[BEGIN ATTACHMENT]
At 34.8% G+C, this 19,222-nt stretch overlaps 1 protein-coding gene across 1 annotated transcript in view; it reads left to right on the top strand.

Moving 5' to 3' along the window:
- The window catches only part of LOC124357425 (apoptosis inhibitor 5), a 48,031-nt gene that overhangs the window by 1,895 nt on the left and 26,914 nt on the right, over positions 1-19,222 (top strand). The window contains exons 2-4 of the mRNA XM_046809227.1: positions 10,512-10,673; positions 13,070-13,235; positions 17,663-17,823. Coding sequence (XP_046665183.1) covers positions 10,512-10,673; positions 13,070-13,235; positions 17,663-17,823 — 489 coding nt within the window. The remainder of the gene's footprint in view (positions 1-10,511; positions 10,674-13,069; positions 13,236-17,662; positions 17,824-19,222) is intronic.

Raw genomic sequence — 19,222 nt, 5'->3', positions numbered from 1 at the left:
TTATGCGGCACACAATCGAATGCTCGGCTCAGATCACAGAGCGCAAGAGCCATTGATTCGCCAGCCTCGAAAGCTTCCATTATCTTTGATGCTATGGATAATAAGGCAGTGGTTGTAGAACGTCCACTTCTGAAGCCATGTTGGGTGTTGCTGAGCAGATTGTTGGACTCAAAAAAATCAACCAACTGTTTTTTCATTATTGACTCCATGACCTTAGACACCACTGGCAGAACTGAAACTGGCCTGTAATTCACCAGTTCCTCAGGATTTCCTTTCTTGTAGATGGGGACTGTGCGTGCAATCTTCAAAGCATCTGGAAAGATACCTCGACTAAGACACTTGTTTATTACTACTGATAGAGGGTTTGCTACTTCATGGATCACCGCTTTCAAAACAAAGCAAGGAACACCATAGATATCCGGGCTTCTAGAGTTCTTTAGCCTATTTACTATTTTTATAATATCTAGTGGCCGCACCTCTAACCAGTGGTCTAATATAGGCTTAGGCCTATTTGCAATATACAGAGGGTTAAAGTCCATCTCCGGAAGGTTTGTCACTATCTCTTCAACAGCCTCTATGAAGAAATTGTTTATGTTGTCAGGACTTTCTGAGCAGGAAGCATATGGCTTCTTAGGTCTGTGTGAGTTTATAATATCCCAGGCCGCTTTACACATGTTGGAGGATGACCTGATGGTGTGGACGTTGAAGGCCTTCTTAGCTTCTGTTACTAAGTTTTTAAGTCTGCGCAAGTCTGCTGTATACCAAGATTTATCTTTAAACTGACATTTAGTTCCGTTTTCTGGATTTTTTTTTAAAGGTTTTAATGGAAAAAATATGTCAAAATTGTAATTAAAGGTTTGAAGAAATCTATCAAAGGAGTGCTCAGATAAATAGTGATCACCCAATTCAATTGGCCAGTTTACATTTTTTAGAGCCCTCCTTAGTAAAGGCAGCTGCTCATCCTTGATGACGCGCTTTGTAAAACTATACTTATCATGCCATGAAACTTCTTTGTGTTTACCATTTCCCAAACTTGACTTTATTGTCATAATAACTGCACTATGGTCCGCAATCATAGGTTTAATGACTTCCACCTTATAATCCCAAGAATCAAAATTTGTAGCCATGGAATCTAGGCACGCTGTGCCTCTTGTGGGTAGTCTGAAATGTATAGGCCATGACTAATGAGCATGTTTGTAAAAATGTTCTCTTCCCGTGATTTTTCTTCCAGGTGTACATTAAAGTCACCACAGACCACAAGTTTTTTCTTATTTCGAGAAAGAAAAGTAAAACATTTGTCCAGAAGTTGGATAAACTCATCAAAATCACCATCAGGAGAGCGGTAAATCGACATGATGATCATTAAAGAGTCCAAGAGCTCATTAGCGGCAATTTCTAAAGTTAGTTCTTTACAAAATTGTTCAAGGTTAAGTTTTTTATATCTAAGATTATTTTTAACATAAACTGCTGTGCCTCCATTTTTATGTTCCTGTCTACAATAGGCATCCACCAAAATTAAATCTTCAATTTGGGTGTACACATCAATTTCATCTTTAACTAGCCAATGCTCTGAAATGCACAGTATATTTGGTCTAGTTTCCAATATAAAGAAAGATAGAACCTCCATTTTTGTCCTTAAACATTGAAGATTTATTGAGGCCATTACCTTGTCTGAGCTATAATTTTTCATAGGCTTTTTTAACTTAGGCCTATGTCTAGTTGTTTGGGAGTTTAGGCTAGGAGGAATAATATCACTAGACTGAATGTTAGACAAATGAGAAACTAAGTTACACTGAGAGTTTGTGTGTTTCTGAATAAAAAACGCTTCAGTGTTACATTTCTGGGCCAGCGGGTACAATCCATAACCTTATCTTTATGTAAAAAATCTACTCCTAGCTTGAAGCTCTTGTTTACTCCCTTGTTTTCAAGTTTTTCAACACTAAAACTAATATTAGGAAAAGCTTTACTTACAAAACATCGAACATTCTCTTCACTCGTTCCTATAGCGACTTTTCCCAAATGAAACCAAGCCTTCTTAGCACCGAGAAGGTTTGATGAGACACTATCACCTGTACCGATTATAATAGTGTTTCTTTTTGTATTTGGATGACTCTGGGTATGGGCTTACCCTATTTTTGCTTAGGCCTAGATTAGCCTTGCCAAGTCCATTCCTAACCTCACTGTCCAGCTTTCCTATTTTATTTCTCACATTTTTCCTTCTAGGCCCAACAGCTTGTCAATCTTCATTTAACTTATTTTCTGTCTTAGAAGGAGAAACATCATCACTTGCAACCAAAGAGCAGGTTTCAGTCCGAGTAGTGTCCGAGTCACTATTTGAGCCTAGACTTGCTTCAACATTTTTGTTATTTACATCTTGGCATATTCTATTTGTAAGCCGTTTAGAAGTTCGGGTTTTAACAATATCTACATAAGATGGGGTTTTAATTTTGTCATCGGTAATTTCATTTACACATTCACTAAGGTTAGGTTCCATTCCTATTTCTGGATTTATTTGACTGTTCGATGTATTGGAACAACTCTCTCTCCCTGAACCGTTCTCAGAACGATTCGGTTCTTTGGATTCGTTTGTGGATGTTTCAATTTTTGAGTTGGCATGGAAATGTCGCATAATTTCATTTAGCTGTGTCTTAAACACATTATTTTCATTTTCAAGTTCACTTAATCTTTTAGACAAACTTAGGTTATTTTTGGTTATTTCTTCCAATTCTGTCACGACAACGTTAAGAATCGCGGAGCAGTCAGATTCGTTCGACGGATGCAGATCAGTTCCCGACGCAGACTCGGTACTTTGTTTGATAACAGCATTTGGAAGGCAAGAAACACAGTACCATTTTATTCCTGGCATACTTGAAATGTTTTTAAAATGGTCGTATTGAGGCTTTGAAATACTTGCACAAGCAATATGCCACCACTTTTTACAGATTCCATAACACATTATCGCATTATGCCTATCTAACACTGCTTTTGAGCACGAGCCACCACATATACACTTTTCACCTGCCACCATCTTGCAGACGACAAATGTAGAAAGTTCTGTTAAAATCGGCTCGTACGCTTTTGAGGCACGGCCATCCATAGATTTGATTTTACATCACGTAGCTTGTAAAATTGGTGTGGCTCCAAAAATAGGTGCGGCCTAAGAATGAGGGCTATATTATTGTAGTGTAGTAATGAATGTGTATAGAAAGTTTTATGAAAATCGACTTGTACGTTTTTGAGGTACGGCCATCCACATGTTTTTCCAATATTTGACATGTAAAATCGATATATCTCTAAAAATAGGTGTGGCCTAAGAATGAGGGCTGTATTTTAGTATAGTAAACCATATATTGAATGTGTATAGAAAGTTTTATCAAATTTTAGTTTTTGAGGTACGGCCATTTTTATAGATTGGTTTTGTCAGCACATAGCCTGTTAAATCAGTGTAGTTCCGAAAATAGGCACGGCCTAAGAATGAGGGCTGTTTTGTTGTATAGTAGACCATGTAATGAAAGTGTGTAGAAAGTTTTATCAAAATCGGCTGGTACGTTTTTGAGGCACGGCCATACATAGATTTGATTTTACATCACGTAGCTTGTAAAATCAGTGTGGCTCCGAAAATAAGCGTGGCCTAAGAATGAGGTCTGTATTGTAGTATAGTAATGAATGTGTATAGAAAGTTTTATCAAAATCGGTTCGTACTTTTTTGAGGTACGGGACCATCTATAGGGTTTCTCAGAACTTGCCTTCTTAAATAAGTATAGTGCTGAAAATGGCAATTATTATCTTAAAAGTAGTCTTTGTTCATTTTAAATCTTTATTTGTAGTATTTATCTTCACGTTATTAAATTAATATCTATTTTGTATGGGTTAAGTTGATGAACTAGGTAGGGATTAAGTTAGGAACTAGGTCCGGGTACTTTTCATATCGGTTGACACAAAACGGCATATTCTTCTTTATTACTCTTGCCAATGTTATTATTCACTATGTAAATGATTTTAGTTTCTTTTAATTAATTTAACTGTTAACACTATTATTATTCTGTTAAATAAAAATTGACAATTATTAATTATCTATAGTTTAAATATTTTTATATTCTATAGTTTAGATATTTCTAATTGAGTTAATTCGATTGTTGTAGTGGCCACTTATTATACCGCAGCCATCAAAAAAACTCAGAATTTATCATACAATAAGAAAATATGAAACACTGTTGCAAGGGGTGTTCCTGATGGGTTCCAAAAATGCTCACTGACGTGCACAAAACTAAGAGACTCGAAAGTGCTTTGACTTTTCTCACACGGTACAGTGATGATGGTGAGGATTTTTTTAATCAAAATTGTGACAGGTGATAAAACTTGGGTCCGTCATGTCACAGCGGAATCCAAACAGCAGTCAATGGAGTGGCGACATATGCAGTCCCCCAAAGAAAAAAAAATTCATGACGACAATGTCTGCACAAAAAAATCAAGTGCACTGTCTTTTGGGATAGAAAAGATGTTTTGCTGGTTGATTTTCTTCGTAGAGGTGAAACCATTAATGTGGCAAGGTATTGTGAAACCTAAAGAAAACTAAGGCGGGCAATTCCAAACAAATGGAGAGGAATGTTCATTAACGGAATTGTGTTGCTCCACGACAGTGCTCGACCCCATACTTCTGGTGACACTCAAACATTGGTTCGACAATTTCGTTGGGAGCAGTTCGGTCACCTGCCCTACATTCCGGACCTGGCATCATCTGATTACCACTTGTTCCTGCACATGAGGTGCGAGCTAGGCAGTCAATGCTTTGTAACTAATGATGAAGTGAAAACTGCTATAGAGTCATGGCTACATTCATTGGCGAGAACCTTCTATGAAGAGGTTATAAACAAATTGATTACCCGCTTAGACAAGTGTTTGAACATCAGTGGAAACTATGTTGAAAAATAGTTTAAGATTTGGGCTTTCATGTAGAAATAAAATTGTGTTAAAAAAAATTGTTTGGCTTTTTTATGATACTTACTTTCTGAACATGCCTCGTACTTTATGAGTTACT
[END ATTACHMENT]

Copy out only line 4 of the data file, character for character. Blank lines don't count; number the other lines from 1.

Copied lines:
Raw genomic sequence — 19,222 nt, 5'->3', positions numbered from 1 at the left: